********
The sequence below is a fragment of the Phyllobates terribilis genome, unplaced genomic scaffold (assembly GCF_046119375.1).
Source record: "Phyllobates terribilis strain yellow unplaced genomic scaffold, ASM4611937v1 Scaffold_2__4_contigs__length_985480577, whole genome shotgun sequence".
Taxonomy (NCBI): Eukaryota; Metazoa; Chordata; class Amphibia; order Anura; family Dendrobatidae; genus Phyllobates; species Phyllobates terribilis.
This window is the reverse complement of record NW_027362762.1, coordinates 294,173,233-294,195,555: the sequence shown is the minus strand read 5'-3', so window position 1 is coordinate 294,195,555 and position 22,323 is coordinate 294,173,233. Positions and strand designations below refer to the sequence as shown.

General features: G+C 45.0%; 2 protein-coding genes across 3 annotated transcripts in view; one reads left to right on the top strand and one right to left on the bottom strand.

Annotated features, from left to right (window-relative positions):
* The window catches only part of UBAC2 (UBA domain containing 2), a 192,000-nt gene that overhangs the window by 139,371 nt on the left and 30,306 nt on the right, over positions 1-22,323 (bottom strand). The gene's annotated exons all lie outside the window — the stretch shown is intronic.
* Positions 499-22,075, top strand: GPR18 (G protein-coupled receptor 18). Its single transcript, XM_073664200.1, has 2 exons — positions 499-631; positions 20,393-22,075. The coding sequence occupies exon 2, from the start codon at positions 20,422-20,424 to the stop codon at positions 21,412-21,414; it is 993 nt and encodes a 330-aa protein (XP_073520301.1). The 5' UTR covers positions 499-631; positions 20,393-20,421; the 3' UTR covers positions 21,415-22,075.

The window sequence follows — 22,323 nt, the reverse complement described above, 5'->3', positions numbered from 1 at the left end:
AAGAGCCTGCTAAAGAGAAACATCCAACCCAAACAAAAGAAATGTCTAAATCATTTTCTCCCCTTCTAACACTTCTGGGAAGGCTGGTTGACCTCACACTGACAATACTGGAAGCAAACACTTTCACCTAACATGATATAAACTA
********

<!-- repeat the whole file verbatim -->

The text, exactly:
The sequence below is a fragment of the Phyllobates terribilis genome, unplaced genomic scaffold (assembly GCF_046119375.1).
Source record: "Phyllobates terribilis strain yellow unplaced genomic scaffold, ASM4611937v1 Scaffold_2__4_contigs__length_985480577, whole genome shotgun sequence".
Taxonomy (NCBI): Eukaryota; Metazoa; Chordata; class Amphibia; order Anura; family Dendrobatidae; genus Phyllobates; species Phyllobates terribilis.
This window is the reverse complement of record NW_027362762.1, coordinates 294,173,233-294,195,555: the sequence shown is the minus strand read 5'-3', so window position 1 is coordinate 294,195,555 and position 22,323 is coordinate 294,173,233. Positions and strand designations below refer to the sequence as shown.

General features: G+C 45.0%; 2 protein-coding genes across 3 annotated transcripts in view; one reads left to right on the top strand and one right to left on the bottom strand.

Annotated features, from left to right (window-relative positions):
* The window catches only part of UBAC2 (UBA domain containing 2), a 192,000-nt gene that overhangs the window by 139,371 nt on the left and 30,306 nt on the right, over positions 1-22,323 (bottom strand). The gene's annotated exons all lie outside the window — the stretch shown is intronic.
* Positions 499-22,075, top strand: GPR18 (G protein-coupled receptor 18). Its single transcript, XM_073664200.1, has 2 exons — positions 499-631; positions 20,393-22,075. The coding sequence occupies exon 2, from the start codon at positions 20,422-20,424 to the stop codon at positions 21,412-21,414; it is 993 nt and encodes a 330-aa protein (XP_073520301.1). The 5' UTR covers positions 499-631; positions 20,393-20,421; the 3' UTR covers positions 21,415-22,075.

The window sequence follows — 22,323 nt, the reverse complement described above, 5'->3', positions numbered from 1 at the left end:
AAGAGCCTGCTAAAGAGAAACATCCAACCCAAACAAAAGAAATGTCTAAATCATTTTCTCCCCTTCTAACACTTCTGGGAAGGCTGGTTGACCTCACACTGACAATACTGGAAGCAAACACTTTCACCTAACATGATATAAACTA